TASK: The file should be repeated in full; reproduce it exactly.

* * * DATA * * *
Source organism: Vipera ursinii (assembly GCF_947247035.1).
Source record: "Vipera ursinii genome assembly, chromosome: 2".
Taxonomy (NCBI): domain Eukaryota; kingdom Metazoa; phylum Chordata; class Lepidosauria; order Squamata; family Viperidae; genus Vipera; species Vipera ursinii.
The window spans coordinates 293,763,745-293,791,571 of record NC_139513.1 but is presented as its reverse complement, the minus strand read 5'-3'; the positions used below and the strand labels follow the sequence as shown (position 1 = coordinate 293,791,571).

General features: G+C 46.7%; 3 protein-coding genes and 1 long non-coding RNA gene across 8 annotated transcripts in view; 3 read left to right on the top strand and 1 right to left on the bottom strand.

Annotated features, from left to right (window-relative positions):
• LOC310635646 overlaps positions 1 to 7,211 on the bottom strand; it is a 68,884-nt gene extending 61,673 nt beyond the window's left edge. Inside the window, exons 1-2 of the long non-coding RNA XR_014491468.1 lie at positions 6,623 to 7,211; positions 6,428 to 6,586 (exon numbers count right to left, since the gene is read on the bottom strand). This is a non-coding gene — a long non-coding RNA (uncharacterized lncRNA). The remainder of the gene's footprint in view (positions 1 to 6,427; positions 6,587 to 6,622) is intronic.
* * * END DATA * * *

Source organism: Vipera ursinii (assembly GCF_947247035.1).
Source record: "Vipera ursinii genome assembly, chromosome: 2".
Taxonomy (NCBI): domain Eukaryota; kingdom Metazoa; phylum Chordata; class Lepidosauria; order Squamata; family Viperidae; genus Vipera; species Vipera ursinii.
The window spans coordinates 293,763,745-293,791,571 of record NC_139513.1 but is presented as its reverse complement, the minus strand read 5'-3'; the positions used below and the strand labels follow the sequence as shown (position 1 = coordinate 293,791,571).

General features: G+C 46.7%; 3 protein-coding genes and 1 long non-coding RNA gene across 8 annotated transcripts in view; 3 read left to right on the top strand and 1 right to left on the bottom strand.

Annotated features, from left to right (window-relative positions):
• LOC310635646 overlaps positions 1 to 7,211 on the bottom strand; it is a 68,884-nt gene extending 61,673 nt beyond the window's left edge. Inside the window, exons 1-2 of the long non-coding RNA XR_014491468.1 lie at positions 6,623 to 7,211; positions 6,428 to 6,586 (exon numbers count right to left, since the gene is read on the bottom strand). This is a non-coding gene — a long non-coding RNA (uncharacterized lncRNA). The remainder of the gene's footprint in view (positions 1 to 6,427; positions 6,587 to 6,622) is intronic.